I won't go on here about what the "right" answer is to these questions. In brief, it seems right to me, as folks at the user forum concluded, that probation records probably need to be disclosed, at least in a proceeding to revoke or adjudicate after a deferred adjudication disposition. As for jail calls, I find the AG's opinion fairly confusing, and confused, with respect to both the MMA and Brady doctrine. The bottom line seems to be, according to the opinion, that disclosure is required only if investigators or prosecutors actually listen to the calls, and that all calls might be deemed in the "control" of the prosecutor if their contract with the recording company gives them "unfettered" access. Good luck to prosecutors making sense of that, and to defense attorneys who might be stuck with a lot of jail calls to review when cautious prosecutors just disclose the whole kit and kaboodle. (My advice to DA's offices is to revisit your contracts to limit your access to the calls!)
The more interesting point for me is this. The queries are a good reminder that even under a statutory scheme that specifies, in essence, full disclosure by the state of anything that is "material to any matter involved in the action" (39.14(a)), questions will arise about the substantive scope of the obligation. Open file is not a "set it and forget it" regime. (I've been learning about this in some detail as the Reporter to the ABA's task force on criminal discovery standards, where task force members from North Carolina have shared accounts of that state's continuing process of revisiting and respecifying its "open file" discovery law.) In fact, the more sweeping the legal disclosure obligation, the more that questions arise about items on the margins. That's because from the prosecutor's standpoint, the burden of sorting through masses of documentation for the "material" bits becomes laughably burdensome; and on the flip side, the burden to the defense of receiving huge quantities of documentation that might contain a scintilla of relevant information is equally if not more deleterious.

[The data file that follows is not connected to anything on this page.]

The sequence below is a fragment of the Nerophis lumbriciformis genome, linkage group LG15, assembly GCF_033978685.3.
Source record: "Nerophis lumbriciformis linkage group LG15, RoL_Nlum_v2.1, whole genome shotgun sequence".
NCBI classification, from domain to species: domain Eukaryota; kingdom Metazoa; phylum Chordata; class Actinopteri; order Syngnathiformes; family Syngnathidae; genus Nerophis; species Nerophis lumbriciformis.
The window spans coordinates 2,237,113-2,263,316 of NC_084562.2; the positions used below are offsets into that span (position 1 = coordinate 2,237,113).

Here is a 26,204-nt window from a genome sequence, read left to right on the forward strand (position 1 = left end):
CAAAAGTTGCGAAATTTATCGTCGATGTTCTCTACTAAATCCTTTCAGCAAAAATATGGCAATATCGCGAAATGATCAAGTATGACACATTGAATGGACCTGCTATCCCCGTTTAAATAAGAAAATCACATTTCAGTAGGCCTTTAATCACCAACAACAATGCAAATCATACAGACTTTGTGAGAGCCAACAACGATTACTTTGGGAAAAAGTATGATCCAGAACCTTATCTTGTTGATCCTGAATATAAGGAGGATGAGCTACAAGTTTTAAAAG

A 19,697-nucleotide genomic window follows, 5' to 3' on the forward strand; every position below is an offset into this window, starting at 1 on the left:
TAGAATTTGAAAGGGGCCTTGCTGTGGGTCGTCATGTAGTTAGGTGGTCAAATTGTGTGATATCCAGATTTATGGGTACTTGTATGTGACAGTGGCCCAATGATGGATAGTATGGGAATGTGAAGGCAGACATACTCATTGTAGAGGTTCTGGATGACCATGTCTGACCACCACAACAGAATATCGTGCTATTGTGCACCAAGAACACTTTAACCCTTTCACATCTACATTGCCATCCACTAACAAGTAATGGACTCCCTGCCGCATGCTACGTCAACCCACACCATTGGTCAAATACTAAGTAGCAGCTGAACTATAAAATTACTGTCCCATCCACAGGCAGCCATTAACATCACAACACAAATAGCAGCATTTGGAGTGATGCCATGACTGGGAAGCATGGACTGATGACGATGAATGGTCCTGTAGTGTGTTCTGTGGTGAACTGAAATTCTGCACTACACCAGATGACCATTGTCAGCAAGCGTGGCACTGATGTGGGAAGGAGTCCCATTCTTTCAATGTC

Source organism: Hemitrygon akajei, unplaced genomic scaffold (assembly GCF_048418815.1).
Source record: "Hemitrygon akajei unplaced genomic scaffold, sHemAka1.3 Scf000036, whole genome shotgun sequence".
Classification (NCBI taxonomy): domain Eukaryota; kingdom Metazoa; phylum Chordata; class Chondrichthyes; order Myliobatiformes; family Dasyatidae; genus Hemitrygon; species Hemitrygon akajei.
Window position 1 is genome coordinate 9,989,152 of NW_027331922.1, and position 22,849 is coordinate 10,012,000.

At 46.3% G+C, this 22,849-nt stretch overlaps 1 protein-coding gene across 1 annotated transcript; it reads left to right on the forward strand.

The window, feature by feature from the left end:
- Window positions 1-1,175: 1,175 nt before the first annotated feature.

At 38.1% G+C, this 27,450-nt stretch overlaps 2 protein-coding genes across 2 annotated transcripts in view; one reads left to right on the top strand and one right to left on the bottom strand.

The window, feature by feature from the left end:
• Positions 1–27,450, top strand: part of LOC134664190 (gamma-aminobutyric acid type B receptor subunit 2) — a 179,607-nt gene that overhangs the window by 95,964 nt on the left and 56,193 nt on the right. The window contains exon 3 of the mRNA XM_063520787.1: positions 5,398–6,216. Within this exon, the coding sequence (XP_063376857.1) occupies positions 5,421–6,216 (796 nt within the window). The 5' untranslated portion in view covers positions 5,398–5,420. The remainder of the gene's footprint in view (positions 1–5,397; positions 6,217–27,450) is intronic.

A corollary observation is that neither the MMA nor any other discovery regime can fully remove discretion - prosecutorial discretion in particular - from the equation. Prosecutors are necessarily making judgment calls about where to draw the line. That's probably inevitable: no statute can fully specify its parameters. But one of the potential dangers of open file regimes is a kind of lulling of defense counsel into reliance on the discovery packet. The probation and jail calls conversations are good reminders to defense counsel that affirmative queries will still be required both to acquire relevant and helpful information in the control of the state, and to tee up for judicial determination some of the judgment calls that prosecutors might be making.